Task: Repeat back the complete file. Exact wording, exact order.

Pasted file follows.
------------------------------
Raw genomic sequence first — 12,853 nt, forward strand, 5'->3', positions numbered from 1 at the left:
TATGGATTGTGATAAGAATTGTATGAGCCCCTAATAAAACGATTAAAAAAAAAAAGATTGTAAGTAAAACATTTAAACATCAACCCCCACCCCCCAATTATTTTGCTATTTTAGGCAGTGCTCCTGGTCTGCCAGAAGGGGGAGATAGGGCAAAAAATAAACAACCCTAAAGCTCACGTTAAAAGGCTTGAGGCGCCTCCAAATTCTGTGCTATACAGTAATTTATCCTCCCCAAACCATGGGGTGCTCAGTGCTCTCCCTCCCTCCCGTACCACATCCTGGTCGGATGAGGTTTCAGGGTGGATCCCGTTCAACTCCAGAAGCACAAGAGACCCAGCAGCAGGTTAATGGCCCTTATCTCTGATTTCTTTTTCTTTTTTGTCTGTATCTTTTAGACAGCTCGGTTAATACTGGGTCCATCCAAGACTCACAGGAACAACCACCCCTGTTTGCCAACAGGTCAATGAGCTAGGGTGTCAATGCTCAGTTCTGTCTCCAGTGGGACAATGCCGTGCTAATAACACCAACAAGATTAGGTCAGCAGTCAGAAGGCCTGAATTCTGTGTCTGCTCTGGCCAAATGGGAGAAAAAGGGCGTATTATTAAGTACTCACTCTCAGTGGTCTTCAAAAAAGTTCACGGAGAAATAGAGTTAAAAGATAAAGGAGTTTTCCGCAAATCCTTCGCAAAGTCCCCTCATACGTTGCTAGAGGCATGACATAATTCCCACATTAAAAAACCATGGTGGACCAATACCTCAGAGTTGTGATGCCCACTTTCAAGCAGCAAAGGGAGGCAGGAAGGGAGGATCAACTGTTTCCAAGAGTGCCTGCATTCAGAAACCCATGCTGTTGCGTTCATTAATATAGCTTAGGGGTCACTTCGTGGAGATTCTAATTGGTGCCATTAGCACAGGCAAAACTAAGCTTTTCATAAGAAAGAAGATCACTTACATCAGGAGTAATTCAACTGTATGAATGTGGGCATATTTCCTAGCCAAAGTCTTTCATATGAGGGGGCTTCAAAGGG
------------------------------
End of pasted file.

Raw genomic sequence first — 12,853 nt, forward strand, 5'->3', positions numbered from 1 at the left:
TATGGATTGTGATAAGAATTGTATGAGCCCCTAATAAAACGATTAAAAAAAAAAAGATTGTAAGTAAAACATTTAAACATCAACCCCCACCCCCCAATTATTTTGCTATTTTAGGCAGTGCTCCTGGTCTGCCAGAAGGGGGAGATAGGGCAAAAAATAAACAACCCTAAAGCTCACGTTAAAAGGCTTGAGGCGCCTCCAAATTCTGTGCTATACAGTAATTTATCCTCCCCAAACCATGGGGTGCTCAGTGCTCTCCCTCCCTCCCGTACCACATCCTGGTCGGATGAGGTTTCAGGGTGGATCCCGTTCAACTCCAGAAGCACAAGAGACCCAGCAGCAGGTTAATGGCCCTTATCTCTGATTTCTTTTTCTTTTTTGTCTGTATCTTTTAGACAGCTCGGTTAATACTGGGTCCATCCAAGACTCACAGGAACAACCACCCCTGTTTGCCAACAGGTCAATGAGCTAGGGTGTCAATGCTCAGTTCTGTCTCCAGTGGGACAATGCCGTGCTAATAACACCAACAAGATTAGGTCAGCAGTCAGAAGGCCTGAATTCTGTGTCTGCTCTGGCCAAATGGGAGAAAAAGGGCGTATTATTAAGTACTCACTCTCAGTGGTCTTCAAAAAAGTTCACGGAGAAATAGAGTTAAAAGATAAAGGAGTTTTCCGCAAATCCTTCGCAAAGTCCCCTCATACGTTGCTAGAGGCATGACATAATTCCCACATTAAAAAACCATGGTGGACCAATACCTCAGAGTTGTGATGCCCACTTTCAAGCAGCAAAGGGAGGCAGGAAGGGAGGATCAACTGTTTCCAAGAGTGCCTGCATTCAGAAACCCATGCTGTTGCGTTCATTAATATAGCTTAGGGGTCACTTCGTGGAGATTCTAATTGGTGCCATTAGCACAGGCAAAACTAAGCTTTTCATAAGAAAGAAGATCACTTACATCAGGAGTAATTCAACTGTATGAATGTGGGCATATTTCCTAGCCAAAGTCTTTCATATGAGGGGGCTTCAAAGGG